Remember Mr. Simons, the old social studies teacher at Banneker Junior High? He is 57 now and retired on a pension after 35 years of work. Every month the city sends $1,533 to Mr. Simons, a gaunt man with a stiff walk and trails of gray in his hair. That is $18,396 per yeear.

The money is pretty good. But Bill Simons, still active as president of the Washington Teachers' Union, admits he is worried that on the first of the month the mailman may pass him by -- along with the city's other 6,000 retired teachers, judges, police and firefighters -- because the city's pension fund will have run dry. In that year -- some year in the next 25 -- some mayor may have to choose between paying pensioners or paying the working teachers, judges, police and firefighters. In such a future, the old people will be the losers.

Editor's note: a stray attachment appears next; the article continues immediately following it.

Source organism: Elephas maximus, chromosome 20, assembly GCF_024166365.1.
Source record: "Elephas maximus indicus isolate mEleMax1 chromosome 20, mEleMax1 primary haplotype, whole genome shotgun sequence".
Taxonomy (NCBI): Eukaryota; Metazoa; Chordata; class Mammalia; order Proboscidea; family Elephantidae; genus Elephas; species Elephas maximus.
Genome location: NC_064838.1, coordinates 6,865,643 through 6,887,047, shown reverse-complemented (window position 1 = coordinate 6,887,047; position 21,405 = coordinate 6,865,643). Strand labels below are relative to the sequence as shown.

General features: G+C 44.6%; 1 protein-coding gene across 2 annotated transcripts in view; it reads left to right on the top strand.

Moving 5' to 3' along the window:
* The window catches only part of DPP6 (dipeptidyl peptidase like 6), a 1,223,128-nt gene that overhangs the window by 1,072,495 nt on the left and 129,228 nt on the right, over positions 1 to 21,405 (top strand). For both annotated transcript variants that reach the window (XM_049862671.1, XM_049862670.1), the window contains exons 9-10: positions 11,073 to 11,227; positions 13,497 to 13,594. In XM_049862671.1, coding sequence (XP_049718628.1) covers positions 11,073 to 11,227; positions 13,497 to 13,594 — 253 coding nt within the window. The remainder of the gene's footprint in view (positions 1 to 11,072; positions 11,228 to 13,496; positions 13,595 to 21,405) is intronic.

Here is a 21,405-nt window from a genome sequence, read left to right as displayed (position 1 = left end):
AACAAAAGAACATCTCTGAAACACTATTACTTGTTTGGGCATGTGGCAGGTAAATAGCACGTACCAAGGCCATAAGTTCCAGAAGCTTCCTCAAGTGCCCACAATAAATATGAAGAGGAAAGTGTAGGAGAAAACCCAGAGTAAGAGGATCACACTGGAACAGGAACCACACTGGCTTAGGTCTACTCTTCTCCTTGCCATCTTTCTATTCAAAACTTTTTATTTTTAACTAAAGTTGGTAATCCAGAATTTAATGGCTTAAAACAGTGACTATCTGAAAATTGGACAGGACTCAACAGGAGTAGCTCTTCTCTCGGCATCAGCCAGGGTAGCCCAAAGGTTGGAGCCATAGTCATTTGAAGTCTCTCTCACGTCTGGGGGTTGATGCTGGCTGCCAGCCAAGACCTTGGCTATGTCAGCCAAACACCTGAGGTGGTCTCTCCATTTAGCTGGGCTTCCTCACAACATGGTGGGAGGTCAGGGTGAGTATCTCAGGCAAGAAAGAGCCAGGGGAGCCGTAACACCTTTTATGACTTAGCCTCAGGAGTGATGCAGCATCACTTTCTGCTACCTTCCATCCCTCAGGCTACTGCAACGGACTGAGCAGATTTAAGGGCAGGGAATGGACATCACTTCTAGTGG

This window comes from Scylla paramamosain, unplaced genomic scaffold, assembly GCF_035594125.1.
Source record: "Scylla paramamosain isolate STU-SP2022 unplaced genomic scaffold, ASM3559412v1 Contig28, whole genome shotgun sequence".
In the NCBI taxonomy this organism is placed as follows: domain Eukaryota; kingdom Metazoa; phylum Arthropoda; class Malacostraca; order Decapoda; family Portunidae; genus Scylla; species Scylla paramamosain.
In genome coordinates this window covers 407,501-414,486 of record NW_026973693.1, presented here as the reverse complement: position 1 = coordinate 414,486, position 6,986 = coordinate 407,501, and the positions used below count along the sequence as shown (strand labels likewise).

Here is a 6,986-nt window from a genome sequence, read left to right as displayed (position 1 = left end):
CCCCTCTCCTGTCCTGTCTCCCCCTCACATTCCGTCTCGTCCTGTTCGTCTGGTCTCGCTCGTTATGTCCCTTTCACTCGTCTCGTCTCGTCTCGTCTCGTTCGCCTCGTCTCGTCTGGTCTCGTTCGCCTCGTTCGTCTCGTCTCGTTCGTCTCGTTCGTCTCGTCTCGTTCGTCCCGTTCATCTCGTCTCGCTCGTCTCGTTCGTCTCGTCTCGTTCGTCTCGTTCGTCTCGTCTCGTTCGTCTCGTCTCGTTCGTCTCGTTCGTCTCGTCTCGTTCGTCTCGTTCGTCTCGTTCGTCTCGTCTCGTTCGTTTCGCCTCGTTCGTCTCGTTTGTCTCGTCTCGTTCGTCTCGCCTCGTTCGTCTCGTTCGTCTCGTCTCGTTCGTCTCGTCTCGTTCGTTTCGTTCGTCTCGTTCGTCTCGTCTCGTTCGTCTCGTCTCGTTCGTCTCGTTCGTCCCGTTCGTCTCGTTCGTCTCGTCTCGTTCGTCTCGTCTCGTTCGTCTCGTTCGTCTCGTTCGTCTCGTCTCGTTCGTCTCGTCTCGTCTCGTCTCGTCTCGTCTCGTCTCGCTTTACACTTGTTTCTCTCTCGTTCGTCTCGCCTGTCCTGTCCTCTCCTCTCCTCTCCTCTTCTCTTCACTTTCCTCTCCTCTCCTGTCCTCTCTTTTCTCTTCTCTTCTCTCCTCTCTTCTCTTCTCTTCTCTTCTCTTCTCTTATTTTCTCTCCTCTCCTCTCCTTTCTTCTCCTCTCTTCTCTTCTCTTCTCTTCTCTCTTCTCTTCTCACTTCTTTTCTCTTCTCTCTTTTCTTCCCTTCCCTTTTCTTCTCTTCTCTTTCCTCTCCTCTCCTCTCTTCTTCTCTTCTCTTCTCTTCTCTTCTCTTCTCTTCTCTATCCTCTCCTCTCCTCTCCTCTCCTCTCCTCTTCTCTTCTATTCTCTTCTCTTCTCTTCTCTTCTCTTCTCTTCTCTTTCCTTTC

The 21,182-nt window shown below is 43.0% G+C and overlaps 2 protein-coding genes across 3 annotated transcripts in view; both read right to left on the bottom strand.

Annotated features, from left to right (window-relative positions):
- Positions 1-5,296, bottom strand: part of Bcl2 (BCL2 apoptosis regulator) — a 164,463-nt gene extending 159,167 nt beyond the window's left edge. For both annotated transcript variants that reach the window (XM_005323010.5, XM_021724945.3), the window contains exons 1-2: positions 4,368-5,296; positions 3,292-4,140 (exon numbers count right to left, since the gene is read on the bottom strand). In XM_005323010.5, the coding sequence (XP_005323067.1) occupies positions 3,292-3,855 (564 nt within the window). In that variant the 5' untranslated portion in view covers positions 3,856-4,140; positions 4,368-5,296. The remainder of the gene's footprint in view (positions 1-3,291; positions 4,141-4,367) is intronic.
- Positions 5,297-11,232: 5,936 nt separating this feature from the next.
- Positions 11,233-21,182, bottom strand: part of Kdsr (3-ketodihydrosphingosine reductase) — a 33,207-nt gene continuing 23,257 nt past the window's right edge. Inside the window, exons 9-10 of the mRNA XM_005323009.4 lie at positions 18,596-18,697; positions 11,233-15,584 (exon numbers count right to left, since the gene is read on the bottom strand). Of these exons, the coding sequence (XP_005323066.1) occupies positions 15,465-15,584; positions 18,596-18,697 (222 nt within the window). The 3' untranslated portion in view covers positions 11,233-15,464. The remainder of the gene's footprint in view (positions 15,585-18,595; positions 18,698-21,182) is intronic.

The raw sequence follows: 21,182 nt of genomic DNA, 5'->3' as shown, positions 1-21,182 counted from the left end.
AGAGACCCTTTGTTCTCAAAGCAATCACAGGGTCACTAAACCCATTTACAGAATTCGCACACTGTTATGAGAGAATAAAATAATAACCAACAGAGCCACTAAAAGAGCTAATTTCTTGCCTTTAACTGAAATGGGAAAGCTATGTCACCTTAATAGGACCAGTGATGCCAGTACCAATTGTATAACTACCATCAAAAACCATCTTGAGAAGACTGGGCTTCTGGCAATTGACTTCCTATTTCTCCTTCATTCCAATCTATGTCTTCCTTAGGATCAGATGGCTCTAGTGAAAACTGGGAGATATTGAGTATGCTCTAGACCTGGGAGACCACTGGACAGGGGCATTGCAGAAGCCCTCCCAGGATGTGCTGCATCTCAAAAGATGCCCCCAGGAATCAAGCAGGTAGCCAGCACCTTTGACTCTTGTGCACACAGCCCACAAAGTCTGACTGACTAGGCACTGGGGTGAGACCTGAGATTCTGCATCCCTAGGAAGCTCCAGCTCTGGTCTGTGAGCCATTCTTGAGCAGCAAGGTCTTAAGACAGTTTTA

How can retirees be sure that pension checks will keep coming? First, the city could fund fully its pension system now and depend on smart investments to keep the fund apace with inflation. Or it could cut retirement benefits now to ensure that the pension fund's obligation never gets beyond the city's ability tp pay for pensions from tax revenues.

But while there are two options, there is only one reality. If Simons and other city workers want pension checks, they should joinin supporting reductions in pension benefits for future workers, because it is not likely that Congress will approve another pension bill providing billions of dollars for the District's system. And even if Congress were to fund the pension system fully, what would be the point? As long as pension benefits are indexed to the Consumer Price Index, there is the chance that the pension fund's obligations will rise faster than the return from investments. As it stands, by the year 2005, city officials estimate, pension payments will rise from the current 8 percent of city revenues to 50 percent.